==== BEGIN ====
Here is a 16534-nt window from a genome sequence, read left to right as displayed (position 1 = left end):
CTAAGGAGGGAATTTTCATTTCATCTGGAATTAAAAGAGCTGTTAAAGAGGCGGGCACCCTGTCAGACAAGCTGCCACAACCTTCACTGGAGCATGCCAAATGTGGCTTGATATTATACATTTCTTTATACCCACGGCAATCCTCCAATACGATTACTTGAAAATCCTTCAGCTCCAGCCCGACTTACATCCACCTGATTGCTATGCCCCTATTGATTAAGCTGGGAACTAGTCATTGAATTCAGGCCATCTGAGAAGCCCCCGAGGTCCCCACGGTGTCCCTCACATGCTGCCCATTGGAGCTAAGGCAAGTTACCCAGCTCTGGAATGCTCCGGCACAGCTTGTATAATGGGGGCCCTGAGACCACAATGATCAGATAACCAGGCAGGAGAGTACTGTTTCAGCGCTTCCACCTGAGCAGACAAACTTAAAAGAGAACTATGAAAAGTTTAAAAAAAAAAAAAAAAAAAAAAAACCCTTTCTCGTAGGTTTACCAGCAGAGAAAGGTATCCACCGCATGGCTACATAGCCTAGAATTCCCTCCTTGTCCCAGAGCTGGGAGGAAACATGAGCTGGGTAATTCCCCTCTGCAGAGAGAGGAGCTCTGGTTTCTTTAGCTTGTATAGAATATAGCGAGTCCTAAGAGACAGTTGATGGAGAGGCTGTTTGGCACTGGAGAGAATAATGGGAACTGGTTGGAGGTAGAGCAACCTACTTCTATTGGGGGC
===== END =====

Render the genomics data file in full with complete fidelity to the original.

Here is a 16534-nt window from a genome sequence, read left to right as displayed (position 1 = left end):
CTAAGGAGGGAATTTTCATTTCATCTGGAATTAAAAGAGCTGTTAAAGAGGCGGGCACCCTGTCAGACAAGCTGCCACAACCTTCACTGGAGCATGCCAAATGTGGCTTGATATTATACATTTCTTTATACCCACGGCAATCCTCCAATACGATTACTTGAAAATCCTTCAGCTCCAGCCCGACTTACATCCACCTGATTGCTATGCCCCTATTGATTAAGCTGGGAACTAGTCATTGAATTCAGGCCATCTGAGAAGCCCCCGAGGTCCCCACGGTGTCCCTCACATGCTGCCCATTGGAGCTAAGGCAAGTTACCCAGCTCTGGAATGCTCCGGCACAGCTTGTATAATGGGGGCCCTGAGACCACAATGATCAGATAACCAGGCAGGAGAGTACTGTTTCAGCGCTTCCACCTGAGCAGACAAACTTAAAAGAGAACTATGAAAAGTTTAAAAAAAAAAAAAAAAAAAAAAAACCCTTTCTCGTAGGTTTACCAGCAGAGAAAGGTATCCACCGCATGGCTACATAGCCTAGAATTCCCTCCTTGTCCCAGAGCTGGGAGGAAACATGAGCTGGGTAATTCCCCTCTGCAGAGAGAGGAGCTCTGGTTTCTTTAGCTTGTATAGAATATAGCGAGTCCTAAGAGACAGTTGATGGAGAGGCTGTTTGGCACTGGAGAGAATAATGGGAACTGGTTGGAGGTAGAGCAACCTACTTCTATTGGGGGC